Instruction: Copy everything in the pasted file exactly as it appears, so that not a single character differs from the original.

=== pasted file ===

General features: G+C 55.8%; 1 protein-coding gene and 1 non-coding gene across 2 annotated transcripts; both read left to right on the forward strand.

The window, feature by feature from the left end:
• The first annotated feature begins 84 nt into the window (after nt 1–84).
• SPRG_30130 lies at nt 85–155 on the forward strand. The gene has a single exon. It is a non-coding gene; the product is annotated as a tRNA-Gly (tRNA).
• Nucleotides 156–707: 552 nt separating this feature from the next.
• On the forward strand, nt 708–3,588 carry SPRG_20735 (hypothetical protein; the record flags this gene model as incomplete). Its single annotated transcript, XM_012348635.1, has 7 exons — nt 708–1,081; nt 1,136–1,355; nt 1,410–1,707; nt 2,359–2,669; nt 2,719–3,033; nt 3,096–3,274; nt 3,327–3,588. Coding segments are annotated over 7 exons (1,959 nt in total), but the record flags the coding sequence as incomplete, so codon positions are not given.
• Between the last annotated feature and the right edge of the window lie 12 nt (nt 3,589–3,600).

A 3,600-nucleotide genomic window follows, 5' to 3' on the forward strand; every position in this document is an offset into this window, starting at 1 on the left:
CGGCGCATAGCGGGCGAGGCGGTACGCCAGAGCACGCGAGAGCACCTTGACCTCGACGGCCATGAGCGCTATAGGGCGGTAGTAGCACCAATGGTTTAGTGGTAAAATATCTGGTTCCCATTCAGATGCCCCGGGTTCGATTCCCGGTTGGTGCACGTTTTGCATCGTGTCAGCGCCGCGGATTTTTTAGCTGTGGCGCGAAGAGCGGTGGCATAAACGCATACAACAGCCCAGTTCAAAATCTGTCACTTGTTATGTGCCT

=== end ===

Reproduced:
General features: G+C 55.8%; 1 protein-coding gene and 1 non-coding gene across 2 annotated transcripts; both read left to right on the forward strand.

The window, feature by feature from the left end:
• The first annotated feature begins 84 nt into the window (after nt 1–84).
• SPRG_30130 lies at nt 85–155 on the forward strand. The gene has a single exon. It is a non-coding gene; the product is annotated as a tRNA-Gly (tRNA).
• Nucleotides 156–707: 552 nt separating this feature from the next.
• On the forward strand, nt 708–3,588 carry SPRG_20735 (hypothetical protein; the record flags this gene model as incomplete). Its single annotated transcript, XM_012348635.1, has 7 exons — nt 708–1,081; nt 1,136–1,355; nt 1,410–1,707; nt 2,359–2,669; nt 2,719–3,033; nt 3,096–3,274; nt 3,327–3,588. Coding segments are annotated over 7 exons (1,959 nt in total), but the record flags the coding sequence as incomplete, so codon positions are not given.
• Between the last annotated feature and the right edge of the window lie 12 nt (nt 3,589–3,600).

A 3,600-nucleotide genomic window follows, 5' to 3' on the forward strand; every position in this document is an offset into this window, starting at 1 on the left:
CGGCGCATAGCGGGCGAGGCGGTACGCCAGAGCACGCGAGAGCACCTTGACCTCGACGGCCATGAGCGCTATAGGGCGGTAGTAGCACCAATGGTTTAGTGGTAAAATATCTGGTTCCCATTCAGATGCCCCGGGTTCGATTCCCGGTTGGTGCACGTTTTGCATCGTGTCAGCGCCGCGGATTTTTTAGCTGTGGCGCGAAGAGCGGTGGCATAAACGCATACAACAGCCCAGTTCAAAATCTGTCACTTGTTATGTGCCT